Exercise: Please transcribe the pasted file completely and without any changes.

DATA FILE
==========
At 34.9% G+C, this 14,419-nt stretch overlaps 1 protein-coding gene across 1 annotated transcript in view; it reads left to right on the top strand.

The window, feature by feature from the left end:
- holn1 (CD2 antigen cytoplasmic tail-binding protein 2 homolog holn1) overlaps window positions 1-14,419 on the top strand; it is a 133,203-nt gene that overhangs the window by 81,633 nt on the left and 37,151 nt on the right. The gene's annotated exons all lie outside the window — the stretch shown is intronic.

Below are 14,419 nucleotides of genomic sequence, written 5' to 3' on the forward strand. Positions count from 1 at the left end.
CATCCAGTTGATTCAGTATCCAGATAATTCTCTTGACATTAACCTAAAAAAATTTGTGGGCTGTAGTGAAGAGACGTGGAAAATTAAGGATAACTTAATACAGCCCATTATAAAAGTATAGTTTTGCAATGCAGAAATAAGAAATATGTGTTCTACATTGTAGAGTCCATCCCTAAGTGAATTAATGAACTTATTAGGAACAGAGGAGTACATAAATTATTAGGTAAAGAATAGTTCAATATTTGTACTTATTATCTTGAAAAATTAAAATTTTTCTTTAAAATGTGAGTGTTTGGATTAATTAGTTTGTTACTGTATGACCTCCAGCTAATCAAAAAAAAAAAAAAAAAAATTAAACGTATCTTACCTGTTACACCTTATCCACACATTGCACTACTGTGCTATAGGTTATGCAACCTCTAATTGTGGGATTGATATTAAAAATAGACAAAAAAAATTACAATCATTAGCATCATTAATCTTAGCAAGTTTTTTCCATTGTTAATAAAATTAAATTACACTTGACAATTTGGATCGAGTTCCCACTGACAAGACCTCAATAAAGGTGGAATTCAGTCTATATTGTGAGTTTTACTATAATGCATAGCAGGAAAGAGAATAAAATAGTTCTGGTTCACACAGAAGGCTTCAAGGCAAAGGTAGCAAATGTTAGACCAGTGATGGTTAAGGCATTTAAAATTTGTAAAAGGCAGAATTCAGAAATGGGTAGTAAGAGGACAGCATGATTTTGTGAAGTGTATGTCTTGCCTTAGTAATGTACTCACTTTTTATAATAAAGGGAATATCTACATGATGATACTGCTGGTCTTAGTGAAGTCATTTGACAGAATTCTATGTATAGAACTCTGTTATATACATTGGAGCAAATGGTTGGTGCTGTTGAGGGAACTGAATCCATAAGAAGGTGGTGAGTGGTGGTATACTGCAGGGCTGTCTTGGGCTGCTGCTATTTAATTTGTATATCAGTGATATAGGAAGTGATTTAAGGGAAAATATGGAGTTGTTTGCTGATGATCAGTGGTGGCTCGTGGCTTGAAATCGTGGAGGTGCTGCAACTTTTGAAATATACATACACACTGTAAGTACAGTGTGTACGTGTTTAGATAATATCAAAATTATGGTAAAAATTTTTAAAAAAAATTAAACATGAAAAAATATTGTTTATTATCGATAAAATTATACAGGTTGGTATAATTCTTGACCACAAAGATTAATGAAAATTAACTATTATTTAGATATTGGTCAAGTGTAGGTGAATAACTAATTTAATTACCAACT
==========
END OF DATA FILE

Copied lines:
At 34.9% G+C, this 14,419-nt stretch overlaps 1 protein-coding gene across 1 annotated transcript in view; it reads left to right on the top strand.

The window, feature by feature from the left end:
- holn1 (CD2 antigen cytoplasmic tail-binding protein 2 homolog holn1) overlaps window positions 1-14,419 on the top strand; it is a 133,203-nt gene that overhangs the window by 81,633 nt on the left and 37,151 nt on the right. The gene's annotated exons all lie outside the window — the stretch shown is intronic.

Below are 14,419 nucleotides of genomic sequence, written 5' to 3' on the forward strand. Positions count from 1 at the left end.
CATCCAGTTGATTCAGTATCCAGATAATTCTCTTGACATTAACCTAAAAAAATTTGTGGGCTGTAGTGAAGAGACGTGGAAAATTAAGGATAACTTAATACAGCCCATTATAAAAGTATAGTTTTGCAATGCAGAAATAAGAAATATGTGTTCTACATTGTAGAGTCCATCCCTAAGTGAATTAATGAACTTATTAGGAACAGAGGAGTACATAAATTATTAGGTAAAGAATAGTTCAATATTTGTACTTATTATCTTGAAAAATTAAAATTTTTCTTTAAAATGTGAGTGTTTGGATTAATTAGTTTGTTACTGTATGACCTCCAGCTAATCAAAAAAAAAAAAAAAAAAATTAAACGTATCTTACCTGTTACACCTTATCCACACATTGCACTACTGTGCTATAGGTTATGCAACCTCTAATTGTGGGATTGATATTAAAAATAGACAAAAAAAATTACAATCATTAGCATCATTAATCTTAGCAAGTTTTTTCCATTGTTAATAAAATTAAATTACACTTGACAATTTGGATCGAGTTCCCACTGACAAGACCTCAATAAAGGTGGAATTCAGTCTATATTGTGAGTTTTACTATAATGCATAGCAGGAAAGAGAATAAAATAGTTCTGGTTCACACAGAAGGCTTCAAGGCAAAGGTAGCAAATGTTAGACCAGTGATGGTTAAGGCATTTAAAATTTGTAAAAGGCAGAATTCAGAAATGGGTAGTAAGAGGACAGCATGATTTTGTGAAGTGTATGTCTTGCCTTAGTAATGTACTCACTTTTTATAATAAAGGGAATATCTACATGATGATACTGCTGGTCTTAGTGAAGTCATTTGACAGAATTCTATGTATAGAACTCTGTTATATACATTGGAGCAAATGGTTGGTGCTGTTGAGGGAACTGAATCCATAAGAAGGTGGTGAGTGGTGGTATACTGCAGGGCTGTCTTGGGCTGCTGCTATTTAATTTGTATATCAGTGATATAGGAAGTGATTTAAGGGAAAATATGGAGTTGTTTGCTGATGATCAGTGGTGGCTCGTGGCTTGAAATCGTGGAGGTGCTGCAACTTTTGAAATATACATACACACTGTAAGTACAGTGTGTACGTGTTTAGATAATATCAAAATTATGGTAAAAATTTTTAAAAAAAATTAAACATGAAAAAATATTGTTTATTATCGATAAAATTATACAGGTTGGTATAATTCTTGACCACAAAGATTAATGAAAATTAACTATTATTTAGATATTGGTCAAGTGTAGGTGAATAACTAATTTAATTACCAACT